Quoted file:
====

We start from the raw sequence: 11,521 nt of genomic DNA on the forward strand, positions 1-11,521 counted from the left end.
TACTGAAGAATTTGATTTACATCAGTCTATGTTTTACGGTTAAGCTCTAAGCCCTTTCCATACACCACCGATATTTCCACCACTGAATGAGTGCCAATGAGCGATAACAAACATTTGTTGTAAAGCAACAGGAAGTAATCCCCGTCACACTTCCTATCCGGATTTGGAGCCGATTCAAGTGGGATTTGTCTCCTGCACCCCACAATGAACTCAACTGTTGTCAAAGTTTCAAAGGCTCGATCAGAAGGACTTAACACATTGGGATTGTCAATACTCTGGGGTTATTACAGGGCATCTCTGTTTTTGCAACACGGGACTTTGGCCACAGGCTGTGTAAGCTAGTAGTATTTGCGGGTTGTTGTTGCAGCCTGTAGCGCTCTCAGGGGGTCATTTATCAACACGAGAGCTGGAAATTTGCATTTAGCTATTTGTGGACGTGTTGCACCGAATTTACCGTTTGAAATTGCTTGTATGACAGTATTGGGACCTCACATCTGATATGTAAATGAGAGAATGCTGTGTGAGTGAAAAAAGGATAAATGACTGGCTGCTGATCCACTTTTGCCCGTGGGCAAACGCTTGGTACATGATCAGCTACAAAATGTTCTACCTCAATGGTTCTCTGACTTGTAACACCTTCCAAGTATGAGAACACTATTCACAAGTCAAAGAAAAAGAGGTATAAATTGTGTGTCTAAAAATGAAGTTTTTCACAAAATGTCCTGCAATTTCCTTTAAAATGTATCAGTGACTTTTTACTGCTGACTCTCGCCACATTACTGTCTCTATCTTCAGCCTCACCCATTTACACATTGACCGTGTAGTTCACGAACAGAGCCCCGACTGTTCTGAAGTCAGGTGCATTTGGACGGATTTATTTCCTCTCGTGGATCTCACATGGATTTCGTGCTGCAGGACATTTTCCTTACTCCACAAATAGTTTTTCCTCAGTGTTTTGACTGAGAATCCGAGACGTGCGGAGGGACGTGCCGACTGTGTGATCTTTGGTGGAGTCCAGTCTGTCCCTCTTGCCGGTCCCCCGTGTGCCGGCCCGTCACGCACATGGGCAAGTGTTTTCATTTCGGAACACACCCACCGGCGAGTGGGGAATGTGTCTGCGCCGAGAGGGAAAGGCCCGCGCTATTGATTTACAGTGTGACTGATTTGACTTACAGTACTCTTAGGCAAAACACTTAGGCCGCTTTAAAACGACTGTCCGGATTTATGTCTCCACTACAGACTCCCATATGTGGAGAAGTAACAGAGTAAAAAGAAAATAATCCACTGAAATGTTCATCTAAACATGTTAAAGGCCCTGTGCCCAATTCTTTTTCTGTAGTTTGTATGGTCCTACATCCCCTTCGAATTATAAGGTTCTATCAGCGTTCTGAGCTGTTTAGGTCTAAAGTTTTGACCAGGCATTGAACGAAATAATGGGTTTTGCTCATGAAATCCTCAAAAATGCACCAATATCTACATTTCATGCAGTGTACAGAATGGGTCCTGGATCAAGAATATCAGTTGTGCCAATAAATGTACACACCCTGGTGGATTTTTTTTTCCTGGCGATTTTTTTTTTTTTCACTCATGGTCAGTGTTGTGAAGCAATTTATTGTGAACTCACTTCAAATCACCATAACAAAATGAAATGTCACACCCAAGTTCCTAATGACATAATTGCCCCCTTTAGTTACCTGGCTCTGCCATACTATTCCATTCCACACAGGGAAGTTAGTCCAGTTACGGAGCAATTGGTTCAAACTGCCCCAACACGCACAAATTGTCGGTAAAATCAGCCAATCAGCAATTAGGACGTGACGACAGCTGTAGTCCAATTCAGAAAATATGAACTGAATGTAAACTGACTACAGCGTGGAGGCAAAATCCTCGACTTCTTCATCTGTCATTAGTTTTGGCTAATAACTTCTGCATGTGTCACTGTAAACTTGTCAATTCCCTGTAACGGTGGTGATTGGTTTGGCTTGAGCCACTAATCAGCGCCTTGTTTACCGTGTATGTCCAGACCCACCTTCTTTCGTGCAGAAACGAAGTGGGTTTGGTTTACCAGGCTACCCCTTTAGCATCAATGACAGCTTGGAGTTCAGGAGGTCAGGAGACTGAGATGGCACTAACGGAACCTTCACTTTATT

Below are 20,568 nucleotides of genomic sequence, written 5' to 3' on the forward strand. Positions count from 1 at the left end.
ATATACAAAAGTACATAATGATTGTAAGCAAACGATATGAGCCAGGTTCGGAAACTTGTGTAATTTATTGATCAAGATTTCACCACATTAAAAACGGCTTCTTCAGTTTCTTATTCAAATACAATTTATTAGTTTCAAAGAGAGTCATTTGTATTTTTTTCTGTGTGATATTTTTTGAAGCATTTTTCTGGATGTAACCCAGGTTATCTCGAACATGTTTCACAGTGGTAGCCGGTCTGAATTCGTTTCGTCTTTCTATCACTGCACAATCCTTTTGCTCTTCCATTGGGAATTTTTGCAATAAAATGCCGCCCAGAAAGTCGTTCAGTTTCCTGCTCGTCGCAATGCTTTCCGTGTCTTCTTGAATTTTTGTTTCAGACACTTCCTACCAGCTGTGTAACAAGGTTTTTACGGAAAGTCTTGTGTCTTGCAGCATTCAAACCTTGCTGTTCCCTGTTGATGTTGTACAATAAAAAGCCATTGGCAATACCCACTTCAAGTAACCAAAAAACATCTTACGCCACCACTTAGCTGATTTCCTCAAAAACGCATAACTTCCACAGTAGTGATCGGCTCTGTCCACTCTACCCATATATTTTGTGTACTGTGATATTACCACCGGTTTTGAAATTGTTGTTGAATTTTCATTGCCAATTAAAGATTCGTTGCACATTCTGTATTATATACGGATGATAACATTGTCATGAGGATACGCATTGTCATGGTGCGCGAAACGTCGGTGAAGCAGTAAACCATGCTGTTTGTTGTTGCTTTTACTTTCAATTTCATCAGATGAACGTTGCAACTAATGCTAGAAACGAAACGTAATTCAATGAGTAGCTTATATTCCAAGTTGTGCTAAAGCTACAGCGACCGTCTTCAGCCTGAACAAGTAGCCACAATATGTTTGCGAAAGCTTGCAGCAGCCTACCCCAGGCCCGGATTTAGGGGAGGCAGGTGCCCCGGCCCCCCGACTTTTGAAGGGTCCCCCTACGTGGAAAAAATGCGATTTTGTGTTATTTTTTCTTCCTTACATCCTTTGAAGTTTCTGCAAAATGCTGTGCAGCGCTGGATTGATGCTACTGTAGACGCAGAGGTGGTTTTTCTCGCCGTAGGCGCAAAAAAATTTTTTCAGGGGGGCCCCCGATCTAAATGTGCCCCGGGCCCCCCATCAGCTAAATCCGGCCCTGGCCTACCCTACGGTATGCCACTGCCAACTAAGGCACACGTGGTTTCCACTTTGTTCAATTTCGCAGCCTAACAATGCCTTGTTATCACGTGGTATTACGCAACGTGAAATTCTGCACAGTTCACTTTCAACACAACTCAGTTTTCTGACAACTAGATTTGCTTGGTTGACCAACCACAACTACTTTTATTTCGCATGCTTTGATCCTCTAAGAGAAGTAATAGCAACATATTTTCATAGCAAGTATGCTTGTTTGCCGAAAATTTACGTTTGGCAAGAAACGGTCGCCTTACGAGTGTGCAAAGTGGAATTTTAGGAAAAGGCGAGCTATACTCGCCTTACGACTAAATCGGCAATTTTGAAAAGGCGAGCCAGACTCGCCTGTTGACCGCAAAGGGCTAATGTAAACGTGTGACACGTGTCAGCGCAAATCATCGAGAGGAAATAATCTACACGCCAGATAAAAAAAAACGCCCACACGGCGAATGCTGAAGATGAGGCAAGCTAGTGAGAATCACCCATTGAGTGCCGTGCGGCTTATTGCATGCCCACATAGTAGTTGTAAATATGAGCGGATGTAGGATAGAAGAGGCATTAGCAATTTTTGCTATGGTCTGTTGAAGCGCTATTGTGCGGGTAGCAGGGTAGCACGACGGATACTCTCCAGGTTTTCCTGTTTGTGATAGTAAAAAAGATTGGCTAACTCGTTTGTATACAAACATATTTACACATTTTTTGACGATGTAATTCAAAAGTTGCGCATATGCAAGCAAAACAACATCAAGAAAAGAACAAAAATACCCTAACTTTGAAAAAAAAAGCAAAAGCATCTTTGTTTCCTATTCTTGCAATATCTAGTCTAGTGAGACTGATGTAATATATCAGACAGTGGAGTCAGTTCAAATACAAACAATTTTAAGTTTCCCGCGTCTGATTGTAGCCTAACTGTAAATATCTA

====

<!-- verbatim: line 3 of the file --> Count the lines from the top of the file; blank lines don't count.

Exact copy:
Below are 20,568 nucleotides of genomic sequence, written 5' to 3' on the forward strand. Positions count from 1 at the left end.